Logan International Airport workers call off strike, rally for $15 an hour

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BOSTON — Logan International Airport workers rallied outside the Statehouse to push for a $15 an hour minimum wage, after calling off a strike Wednesday morning in the wake of the terrorist bombing at the airport in Brussels on Tuesday.

Led by Massachusetts-32BJ SEIU, a union with 18,000 members in the Bay State, the workers sought to drum up support for legislation from Sen. Sal DiDomenico and Rep. Adrian Madaro (H 3923 / S 2125) that would phase in the minimum wage increase over three years, taking it to $12 this year, $13.50 next year and to $15 in 2018.

"We all depend on airport workers for safe travels, to have a good time with our families and not really worry about safety," DiDomenico said. "The ironic thing is that the salaries paid to airport workers don't even allow them to bring their own families on vacation."

On Jan. 1, the statewide minimum wage rose to a nation-leading $10 an hour, under a law passed in 2014. The last of three $1 increases under that law — to $11 — is set for Jan. 1, 2017.

After the rally, the workers headed inside the State House to lobby senators to support the bill. The bill was given a favorable report from the Labor and Workforce Committee, and DiDomenico said he's still trying to gauge how much support the bill has among lawmakers.

"Talking to my colleagues, some of my colleagues agree with it and other colleagues need a -- we'll discuss it more with them," the Everett Democrat said. "It's a big issue and a lot of people agree with the premise of it, they understand that $15 an hour is a fair wage to support a family in today's world, especially the greater Boston area."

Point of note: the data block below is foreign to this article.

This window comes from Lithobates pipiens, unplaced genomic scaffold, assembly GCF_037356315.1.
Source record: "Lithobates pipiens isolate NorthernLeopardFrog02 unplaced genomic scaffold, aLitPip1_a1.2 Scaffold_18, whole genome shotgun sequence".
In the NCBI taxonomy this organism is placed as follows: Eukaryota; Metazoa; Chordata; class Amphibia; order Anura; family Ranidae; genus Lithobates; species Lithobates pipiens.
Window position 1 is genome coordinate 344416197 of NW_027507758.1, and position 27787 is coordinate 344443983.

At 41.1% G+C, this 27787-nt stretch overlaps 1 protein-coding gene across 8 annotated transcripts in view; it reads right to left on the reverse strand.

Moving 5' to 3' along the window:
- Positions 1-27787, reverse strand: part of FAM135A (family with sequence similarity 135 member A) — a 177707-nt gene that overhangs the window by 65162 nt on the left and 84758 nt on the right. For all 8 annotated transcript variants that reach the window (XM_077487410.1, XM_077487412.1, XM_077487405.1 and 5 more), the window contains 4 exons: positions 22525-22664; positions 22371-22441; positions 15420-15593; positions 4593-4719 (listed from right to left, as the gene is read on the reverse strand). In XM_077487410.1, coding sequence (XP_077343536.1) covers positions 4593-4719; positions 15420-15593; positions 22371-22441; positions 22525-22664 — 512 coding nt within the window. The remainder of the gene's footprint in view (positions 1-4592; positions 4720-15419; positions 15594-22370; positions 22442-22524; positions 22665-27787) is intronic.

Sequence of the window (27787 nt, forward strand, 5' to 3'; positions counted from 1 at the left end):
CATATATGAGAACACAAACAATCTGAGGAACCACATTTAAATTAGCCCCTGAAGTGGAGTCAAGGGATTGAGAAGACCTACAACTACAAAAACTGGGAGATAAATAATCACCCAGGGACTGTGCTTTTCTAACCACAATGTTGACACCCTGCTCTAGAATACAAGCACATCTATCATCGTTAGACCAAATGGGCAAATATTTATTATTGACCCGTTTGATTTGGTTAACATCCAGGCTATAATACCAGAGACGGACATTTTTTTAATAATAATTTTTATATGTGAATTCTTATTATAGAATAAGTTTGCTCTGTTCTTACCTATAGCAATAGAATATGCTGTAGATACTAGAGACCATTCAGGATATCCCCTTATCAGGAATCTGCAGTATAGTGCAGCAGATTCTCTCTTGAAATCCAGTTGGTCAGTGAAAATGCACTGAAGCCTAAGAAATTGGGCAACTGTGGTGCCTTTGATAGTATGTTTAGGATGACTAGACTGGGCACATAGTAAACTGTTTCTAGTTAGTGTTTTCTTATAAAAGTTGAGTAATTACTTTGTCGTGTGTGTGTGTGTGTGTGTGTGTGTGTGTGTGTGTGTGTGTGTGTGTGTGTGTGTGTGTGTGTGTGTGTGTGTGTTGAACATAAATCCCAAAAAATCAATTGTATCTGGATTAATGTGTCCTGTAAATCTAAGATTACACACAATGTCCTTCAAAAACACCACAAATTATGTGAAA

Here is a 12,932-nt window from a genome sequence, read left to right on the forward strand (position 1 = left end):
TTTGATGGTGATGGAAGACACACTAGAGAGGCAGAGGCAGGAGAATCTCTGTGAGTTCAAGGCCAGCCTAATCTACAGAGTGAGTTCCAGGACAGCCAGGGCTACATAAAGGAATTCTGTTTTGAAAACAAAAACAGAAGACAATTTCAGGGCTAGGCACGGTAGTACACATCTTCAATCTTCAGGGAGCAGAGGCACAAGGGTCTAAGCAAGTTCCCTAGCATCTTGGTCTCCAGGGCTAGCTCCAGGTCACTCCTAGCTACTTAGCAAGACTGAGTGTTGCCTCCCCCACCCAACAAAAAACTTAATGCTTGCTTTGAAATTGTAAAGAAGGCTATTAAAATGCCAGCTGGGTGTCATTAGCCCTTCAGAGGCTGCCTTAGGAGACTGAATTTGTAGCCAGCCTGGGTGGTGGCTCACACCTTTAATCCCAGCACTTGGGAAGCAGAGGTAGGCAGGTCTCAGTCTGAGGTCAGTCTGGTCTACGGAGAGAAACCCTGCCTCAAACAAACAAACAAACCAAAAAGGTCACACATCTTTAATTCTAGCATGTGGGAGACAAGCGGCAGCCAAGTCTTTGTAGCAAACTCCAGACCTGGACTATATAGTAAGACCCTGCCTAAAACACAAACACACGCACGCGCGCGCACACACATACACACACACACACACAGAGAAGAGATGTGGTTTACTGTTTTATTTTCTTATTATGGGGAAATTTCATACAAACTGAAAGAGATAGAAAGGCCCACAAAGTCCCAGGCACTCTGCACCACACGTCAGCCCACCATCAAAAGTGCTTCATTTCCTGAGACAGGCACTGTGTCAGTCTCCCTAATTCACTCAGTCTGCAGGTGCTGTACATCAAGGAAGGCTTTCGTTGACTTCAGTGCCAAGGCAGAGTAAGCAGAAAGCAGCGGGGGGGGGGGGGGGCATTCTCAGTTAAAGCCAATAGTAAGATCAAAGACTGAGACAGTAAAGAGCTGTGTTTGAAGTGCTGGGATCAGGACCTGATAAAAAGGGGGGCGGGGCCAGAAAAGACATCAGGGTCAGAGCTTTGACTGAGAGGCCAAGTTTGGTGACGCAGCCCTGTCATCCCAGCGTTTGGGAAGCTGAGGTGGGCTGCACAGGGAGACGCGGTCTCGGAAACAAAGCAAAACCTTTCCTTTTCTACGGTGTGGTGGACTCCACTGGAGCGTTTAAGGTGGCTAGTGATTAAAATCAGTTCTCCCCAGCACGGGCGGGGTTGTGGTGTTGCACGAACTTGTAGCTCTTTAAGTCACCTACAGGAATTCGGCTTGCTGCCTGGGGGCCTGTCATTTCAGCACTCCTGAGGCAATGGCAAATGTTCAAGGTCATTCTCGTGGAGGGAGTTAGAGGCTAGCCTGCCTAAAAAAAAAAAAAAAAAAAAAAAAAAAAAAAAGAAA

Rep. Daniel Ryan of Charlestown said he thinks there is an appetite on Beacon Hill to take up the issue of raising the minimum wage this session.

"I think people recognize the economic disadvantages people talk about all the time in our national news and everything else," he said. "There's one percent and the gap between the rich and the poor, that's not rhetoric, that's a reality. I think the question is, who's willing to deal with it?"

Workers in a variety of fields, across Massachusetts and nationwide, have been fighting for a $15 an hour minimum wage. Fast food and retail workers, personal care attendants and nursing home employees are among those seeking the higher pay floor.

"This is a great opportunity for us to show the rest of the world that we can have profitable, successful companies and treat our workers with respect and dignity, create homeowner opportunities, create livable wages, give people vacation and sick time," Ryan said.

A bill (S 1024) to escalate the minimum hourly wage for workers at major big box stores and fast food restaurants to $15 by 2018 was given a favorable report by the Joint Committee on Labor and Workforce Development in November, but has sat idle before the Senate Ways and Means Committee since.

Though supporters say the wage floor encourages commercial activity, House Speaker Robert DeLeo said in late January that he sees some positive aspects to another minimum wage increase, but does not envision the House taking the issue up.

"I quite frankly can't see us revisiting that particular issue, an issue which we just had taken up, and as a matter of fact it just rose January 1 of this year and it will rise another dollar January 1 of next year," DeLeo told reporters. "So I'm not sure how we would revisit that."


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